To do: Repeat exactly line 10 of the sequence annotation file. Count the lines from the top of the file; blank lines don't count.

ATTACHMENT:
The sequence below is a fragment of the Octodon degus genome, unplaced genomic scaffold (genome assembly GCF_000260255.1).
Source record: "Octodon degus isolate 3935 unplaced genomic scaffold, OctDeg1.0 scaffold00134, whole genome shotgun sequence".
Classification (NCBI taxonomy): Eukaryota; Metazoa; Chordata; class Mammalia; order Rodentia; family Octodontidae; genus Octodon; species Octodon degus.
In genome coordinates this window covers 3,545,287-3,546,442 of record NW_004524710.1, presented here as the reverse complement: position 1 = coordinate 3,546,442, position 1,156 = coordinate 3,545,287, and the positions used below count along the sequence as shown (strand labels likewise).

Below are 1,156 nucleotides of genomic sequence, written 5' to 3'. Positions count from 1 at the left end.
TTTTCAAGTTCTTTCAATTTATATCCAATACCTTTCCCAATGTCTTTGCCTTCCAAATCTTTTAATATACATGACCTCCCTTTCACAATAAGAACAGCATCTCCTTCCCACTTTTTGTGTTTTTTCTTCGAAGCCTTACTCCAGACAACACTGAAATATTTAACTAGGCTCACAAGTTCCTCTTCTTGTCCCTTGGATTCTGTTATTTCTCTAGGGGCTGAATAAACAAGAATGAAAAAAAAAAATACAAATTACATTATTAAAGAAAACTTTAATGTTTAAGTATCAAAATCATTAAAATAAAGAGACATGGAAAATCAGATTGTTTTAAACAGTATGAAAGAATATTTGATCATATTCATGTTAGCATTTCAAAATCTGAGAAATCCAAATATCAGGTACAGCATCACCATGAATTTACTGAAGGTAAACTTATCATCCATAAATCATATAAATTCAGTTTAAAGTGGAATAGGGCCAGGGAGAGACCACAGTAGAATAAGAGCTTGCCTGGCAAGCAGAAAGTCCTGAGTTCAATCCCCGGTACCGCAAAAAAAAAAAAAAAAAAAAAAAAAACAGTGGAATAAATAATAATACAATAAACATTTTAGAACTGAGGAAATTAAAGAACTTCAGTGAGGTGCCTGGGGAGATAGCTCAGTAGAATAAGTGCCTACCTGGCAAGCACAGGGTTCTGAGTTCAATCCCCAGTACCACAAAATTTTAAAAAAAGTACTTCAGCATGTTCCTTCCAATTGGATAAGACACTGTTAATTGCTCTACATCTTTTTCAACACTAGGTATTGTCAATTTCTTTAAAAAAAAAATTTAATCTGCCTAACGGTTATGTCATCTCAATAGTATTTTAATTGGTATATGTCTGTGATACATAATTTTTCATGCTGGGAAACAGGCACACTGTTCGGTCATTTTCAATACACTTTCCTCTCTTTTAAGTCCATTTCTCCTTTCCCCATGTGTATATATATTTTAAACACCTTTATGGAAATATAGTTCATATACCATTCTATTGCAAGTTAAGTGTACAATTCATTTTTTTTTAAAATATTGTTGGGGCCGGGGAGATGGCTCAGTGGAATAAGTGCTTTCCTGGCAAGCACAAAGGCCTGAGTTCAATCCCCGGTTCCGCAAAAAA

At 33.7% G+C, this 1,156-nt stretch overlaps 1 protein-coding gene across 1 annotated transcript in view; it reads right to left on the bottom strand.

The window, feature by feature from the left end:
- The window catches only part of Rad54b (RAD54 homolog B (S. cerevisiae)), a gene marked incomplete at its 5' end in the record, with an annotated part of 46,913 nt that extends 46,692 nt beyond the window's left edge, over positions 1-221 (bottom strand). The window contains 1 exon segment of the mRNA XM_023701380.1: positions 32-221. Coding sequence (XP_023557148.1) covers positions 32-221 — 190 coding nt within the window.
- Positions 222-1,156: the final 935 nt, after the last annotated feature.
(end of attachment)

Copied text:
- Positions 222-1,156: the final 935 nt, after the last annotated feature.